Friday, August 12, 2016


Every night at 03:00 UTC, that's 5:00 PM Hawaii time, I tune into the Pacific Seafarer's Net. They have about eight land based stations that check in each night from all around the Pacific basin. With this many stations, they can reach just about any boat plying waters 2000 miles in any direction from Hawaii. After a warm up session, they each, in turn, ask if there is any emergency, priority traffic from any mariner. After they've scoured the ocean for boats in trouble, they start the roll call of boats in transit.

When I left Hawaii 12 days ago, I joined the roll call and became boat number 11 on the list. So now each night I listen to the controllers locate and take a report from all the boats on the list ahead of me. I write down the latitude and longitude of the boats that are making the Hawaii to mainland transit and note the sea conditions and wind. This helps me figure out what it might be like for us when we get to those locations later. We are currently about 4 days behind most of those folks who left before we did.

Now I am number 5 on the list because some boats have made port and have dropped off the list. New boats have joined the list so I'm not the last one any more. When I joined the list, the sailing vessel Rafiki was the first on the list, and as it turns out, he's been the first for some time because he's going so slow.
Rafiki, from a You Tube video being towed by the Mexican Navy four years ago.

Listening as I do each night I've learned that Rafiki's sole occupant, Andy, lost his engine and cannot use it to charge batteries. He also lost his auto pilot and had to hand steer. His radio works, we know this because he calls into the net each night. Early on when I was tracking him, I heard that he ripped his mainsail and that he couldn't do anything about it because the seas were too rough for him to go out on deck.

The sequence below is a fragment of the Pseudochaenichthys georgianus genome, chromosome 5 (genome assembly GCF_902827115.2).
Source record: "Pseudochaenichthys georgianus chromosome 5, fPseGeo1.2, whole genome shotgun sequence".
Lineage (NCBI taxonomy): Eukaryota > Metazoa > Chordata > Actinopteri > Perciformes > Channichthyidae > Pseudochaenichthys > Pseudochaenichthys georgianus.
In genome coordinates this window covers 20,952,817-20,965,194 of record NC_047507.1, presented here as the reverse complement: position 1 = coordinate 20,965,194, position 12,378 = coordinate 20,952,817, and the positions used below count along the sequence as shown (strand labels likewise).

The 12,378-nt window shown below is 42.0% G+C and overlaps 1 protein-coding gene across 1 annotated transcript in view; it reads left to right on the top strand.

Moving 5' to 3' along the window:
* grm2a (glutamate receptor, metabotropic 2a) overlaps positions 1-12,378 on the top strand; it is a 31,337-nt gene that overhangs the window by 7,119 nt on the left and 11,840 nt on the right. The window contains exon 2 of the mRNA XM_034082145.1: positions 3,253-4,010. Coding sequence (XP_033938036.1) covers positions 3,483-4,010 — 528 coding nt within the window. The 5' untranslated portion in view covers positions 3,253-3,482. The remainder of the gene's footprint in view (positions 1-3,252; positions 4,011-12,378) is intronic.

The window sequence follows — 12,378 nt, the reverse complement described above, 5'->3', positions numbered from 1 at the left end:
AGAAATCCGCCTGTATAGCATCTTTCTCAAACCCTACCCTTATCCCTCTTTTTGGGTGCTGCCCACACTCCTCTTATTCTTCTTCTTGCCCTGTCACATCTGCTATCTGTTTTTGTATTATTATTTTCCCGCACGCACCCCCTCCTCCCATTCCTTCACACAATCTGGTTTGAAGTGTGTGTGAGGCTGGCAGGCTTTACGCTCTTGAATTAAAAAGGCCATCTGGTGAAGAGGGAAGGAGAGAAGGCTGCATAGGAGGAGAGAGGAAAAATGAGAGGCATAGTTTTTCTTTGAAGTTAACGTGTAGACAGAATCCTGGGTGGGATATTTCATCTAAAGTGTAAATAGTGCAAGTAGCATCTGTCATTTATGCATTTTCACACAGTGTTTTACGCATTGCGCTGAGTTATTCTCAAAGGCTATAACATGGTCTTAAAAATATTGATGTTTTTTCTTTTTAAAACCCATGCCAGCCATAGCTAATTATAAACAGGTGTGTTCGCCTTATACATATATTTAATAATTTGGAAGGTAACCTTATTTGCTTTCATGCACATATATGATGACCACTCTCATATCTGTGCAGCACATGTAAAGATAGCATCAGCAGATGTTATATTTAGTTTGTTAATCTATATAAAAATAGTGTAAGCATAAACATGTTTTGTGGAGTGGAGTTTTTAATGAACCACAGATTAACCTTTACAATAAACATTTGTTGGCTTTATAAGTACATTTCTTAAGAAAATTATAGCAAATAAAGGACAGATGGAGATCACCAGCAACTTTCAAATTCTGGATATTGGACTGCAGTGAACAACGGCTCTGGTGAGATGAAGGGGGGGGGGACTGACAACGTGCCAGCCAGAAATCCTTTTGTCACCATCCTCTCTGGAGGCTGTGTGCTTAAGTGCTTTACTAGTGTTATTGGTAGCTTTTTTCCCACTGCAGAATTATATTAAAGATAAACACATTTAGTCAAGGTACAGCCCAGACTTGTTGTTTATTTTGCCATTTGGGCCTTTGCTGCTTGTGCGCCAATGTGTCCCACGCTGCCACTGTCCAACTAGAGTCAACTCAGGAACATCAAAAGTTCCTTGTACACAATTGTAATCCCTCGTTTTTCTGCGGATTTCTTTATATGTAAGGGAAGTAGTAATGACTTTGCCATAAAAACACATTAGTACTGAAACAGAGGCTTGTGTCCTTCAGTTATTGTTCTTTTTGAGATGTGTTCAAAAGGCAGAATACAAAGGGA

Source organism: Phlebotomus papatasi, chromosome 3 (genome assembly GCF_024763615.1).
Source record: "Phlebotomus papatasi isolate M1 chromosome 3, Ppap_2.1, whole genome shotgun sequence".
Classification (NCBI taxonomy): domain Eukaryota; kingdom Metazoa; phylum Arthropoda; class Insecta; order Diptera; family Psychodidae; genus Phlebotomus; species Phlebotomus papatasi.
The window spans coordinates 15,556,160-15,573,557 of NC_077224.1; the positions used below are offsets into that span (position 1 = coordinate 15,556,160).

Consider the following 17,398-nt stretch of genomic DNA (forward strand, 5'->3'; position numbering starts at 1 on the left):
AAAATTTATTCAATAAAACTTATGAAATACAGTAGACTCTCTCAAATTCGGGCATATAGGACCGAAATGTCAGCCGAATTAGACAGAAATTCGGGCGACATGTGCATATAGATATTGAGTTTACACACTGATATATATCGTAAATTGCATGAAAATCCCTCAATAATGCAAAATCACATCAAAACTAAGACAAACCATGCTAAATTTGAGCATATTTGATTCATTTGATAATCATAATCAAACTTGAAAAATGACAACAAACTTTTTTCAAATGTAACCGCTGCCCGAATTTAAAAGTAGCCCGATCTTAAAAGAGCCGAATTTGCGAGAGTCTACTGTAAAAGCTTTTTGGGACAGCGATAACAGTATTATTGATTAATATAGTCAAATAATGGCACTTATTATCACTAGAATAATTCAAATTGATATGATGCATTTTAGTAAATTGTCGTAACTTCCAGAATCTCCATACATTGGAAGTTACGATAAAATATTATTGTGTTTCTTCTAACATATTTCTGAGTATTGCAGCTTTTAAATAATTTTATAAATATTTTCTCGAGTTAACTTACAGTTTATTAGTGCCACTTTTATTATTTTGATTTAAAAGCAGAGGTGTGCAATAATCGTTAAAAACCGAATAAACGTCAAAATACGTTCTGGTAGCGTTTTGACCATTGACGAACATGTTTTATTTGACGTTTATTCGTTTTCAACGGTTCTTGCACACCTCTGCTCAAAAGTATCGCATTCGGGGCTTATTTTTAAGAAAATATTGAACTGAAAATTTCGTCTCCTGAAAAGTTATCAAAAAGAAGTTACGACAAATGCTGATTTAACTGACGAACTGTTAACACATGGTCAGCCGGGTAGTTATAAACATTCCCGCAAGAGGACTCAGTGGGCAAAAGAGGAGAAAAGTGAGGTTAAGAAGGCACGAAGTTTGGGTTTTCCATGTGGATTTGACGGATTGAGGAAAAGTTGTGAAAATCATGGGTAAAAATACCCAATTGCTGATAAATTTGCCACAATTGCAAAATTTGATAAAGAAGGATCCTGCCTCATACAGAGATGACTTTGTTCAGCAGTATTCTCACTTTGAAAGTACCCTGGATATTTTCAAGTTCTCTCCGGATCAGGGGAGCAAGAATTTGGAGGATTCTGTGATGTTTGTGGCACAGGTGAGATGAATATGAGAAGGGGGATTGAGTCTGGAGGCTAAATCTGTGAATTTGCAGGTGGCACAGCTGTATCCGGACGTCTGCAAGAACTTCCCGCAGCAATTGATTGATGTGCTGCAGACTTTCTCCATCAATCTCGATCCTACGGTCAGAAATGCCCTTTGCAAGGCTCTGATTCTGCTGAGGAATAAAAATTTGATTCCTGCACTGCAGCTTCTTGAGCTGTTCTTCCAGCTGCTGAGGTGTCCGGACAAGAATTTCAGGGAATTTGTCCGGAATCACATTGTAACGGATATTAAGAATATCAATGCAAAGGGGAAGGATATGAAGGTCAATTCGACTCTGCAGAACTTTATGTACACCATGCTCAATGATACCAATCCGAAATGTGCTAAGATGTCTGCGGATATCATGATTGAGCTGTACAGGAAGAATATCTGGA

As I tracked him, I saw he was headed northwest, making about 50 miles a day or less. It appeared that he was headed to the tip of the Alutan (SP) chain of islands. But no, I asked the net controller what Rafiki's destination was and was told British Columbia.

A few days ago Rafiki reported zero progress in zero winds for that day. The next day he had moved east for the first time. The next, he made 80 miles progress moving east. The net controller asks him each night if he's doing alright and the single hand skipper, Andy, always says yes. Last night the controller asked specifically how his store of food and water were holding out. Andy said he missed the special foods and snacks and was down to dry goods but he had provisioned for six months at sea. Six months! He also said he was able to repair his wind steering system so that was helping his progress.

Tonight I'll tune into the Pacific Seafarer's net and log the location of Rafiki. We will continue to chart Andy's progress and hope he can eventually make landfall in lovely BC.

We are about 8 days off the coast of Victoria Island. All is well aboard.

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  1. Keep up these articulate and humorous reports. Will we we see you in PT, or in Port Madison? Maybe you,should make landfall at Cape Scott, N tip Van Isle, anchor Bull Harbor, clear in at Port McNeil (I forget), come down the beautiful, flat-sea INSIDE of Van Isle? You know the route! Call us when you can. Jim & Chrissy Loomba-Loomba 206 351 7994

  2. Clear into Customs would be Port Hardy. Bull Harbor is on Hope Island

  3. Yes, love the stories. Just put a little $$ in the kitty so that I can say I bought your first beers on the mainland! You guys are awesome!

    1. Aimee, The boat kitty thanks you and we will treat ourselves to Pizza on your behalf. Right On! sv